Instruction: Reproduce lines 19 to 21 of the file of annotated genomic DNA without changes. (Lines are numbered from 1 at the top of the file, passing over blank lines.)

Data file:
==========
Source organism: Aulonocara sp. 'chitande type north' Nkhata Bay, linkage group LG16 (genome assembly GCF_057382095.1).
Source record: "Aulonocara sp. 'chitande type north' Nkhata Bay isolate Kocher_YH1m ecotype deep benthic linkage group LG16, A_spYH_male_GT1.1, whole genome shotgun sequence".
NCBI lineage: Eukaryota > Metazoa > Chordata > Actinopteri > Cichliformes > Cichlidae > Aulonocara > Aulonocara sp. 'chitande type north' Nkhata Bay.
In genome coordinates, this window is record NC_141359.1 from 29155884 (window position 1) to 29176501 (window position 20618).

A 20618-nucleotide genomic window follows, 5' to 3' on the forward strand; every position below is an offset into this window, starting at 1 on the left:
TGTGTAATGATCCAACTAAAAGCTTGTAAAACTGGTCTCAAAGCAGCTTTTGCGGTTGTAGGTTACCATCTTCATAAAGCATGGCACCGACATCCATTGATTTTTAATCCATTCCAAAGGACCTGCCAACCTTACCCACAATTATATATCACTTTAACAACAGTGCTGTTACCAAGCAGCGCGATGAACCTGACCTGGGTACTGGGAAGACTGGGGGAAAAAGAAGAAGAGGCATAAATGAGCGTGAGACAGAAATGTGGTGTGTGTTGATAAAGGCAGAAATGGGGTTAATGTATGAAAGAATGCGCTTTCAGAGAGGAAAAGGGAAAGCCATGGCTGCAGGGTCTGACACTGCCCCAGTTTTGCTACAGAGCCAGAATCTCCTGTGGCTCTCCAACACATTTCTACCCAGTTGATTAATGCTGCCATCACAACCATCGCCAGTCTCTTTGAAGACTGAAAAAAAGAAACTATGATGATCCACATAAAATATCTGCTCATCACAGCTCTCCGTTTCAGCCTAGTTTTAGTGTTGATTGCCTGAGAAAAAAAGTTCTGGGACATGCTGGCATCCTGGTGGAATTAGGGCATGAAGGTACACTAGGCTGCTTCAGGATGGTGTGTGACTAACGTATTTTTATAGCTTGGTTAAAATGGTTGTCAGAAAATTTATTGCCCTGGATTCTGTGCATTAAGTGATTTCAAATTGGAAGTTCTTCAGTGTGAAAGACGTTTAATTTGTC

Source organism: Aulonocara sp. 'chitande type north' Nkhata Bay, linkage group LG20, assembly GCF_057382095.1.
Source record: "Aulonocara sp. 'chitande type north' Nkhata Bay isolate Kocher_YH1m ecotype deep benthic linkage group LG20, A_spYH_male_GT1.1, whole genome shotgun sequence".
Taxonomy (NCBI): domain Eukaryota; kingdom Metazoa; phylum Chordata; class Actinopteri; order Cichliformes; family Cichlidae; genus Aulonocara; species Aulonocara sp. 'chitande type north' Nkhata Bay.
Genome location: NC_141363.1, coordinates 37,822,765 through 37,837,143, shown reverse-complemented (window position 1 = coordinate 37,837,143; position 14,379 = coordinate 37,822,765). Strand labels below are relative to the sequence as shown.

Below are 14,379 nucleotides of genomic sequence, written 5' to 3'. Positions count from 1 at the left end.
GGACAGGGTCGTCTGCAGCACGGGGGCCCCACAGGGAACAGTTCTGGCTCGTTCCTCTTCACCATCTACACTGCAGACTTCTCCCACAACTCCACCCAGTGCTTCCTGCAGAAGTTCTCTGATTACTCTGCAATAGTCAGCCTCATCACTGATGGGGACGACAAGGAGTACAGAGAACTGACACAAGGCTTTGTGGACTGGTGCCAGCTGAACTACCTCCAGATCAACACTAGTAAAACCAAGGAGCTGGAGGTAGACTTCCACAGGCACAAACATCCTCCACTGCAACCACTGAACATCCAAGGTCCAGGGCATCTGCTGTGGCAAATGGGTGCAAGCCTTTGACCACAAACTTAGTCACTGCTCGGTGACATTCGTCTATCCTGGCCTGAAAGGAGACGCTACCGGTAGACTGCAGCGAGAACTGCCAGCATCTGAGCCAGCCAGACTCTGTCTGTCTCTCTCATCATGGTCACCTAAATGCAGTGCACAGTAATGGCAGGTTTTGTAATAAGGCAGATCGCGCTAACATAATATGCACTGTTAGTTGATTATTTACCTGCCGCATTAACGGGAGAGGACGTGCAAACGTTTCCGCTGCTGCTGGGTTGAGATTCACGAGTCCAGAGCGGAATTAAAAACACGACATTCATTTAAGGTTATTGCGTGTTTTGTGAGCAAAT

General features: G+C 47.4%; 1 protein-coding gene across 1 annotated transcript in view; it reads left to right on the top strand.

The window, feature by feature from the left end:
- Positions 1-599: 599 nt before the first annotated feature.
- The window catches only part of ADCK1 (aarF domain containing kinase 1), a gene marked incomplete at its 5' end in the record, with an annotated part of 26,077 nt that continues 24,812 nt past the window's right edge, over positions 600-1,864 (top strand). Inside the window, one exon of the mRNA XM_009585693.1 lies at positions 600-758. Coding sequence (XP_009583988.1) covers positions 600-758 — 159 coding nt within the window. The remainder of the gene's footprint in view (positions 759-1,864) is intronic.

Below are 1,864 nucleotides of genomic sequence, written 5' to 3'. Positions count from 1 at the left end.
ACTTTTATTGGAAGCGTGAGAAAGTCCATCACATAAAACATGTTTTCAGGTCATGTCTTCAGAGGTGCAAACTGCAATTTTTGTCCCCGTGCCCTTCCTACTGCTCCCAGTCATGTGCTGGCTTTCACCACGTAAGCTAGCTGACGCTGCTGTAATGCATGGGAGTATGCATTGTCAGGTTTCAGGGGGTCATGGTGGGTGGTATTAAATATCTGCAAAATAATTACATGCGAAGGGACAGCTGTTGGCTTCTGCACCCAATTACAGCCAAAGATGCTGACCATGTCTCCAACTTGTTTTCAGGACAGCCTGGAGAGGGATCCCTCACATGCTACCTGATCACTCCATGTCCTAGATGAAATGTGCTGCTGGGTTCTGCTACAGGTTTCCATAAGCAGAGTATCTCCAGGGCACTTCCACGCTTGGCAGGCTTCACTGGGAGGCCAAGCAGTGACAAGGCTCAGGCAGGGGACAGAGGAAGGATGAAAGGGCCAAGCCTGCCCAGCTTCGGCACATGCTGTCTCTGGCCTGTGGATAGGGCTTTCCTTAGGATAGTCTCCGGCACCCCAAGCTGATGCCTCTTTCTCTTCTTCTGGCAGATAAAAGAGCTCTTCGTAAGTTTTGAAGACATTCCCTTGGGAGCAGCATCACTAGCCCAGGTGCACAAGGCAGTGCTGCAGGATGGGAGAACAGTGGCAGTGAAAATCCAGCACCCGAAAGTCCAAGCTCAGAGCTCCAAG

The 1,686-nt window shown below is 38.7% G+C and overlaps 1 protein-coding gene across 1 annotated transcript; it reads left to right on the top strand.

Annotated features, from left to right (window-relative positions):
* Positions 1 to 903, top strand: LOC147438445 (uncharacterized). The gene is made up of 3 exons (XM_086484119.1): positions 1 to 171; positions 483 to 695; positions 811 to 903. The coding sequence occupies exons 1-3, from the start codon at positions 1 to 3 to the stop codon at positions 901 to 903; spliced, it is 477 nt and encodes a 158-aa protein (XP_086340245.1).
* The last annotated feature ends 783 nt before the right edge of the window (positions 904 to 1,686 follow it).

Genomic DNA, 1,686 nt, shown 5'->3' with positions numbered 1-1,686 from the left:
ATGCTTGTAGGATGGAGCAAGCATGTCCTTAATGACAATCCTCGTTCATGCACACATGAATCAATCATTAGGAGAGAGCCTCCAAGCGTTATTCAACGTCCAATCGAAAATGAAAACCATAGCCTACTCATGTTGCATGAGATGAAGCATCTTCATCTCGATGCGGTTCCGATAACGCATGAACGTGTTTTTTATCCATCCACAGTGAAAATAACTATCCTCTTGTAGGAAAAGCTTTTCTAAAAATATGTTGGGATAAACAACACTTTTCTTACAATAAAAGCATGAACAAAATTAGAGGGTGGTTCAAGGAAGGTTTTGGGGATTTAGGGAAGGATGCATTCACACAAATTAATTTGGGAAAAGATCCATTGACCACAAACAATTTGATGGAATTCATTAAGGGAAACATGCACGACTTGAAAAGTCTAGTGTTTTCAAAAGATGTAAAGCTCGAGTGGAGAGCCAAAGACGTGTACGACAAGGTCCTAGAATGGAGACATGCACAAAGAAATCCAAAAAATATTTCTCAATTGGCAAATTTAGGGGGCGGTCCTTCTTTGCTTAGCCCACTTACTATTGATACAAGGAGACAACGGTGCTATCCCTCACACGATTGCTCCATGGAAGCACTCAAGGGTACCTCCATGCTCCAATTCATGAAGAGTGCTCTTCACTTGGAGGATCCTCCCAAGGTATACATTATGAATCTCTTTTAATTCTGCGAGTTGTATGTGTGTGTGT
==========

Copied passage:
The 1,686-nt window shown below is 38.7% G+C and overlaps 1 protein-coding gene across 1 annotated transcript; it reads left to right on the top strand.

Annotated features, from left to right (window-relative positions):
* Positions 1 to 903, top strand: LOC147438445 (uncharacterized). The gene is made up of 3 exons (XM_086484119.1): positions 1 to 171; positions 483 to 695; positions 811 to 903. The coding sequence occupies exons 1-3, from the start codon at positions 1 to 3 to the stop codon at positions 901 to 903; spliced, it is 477 nt and encodes a 158-aa protein (XP_086340245.1).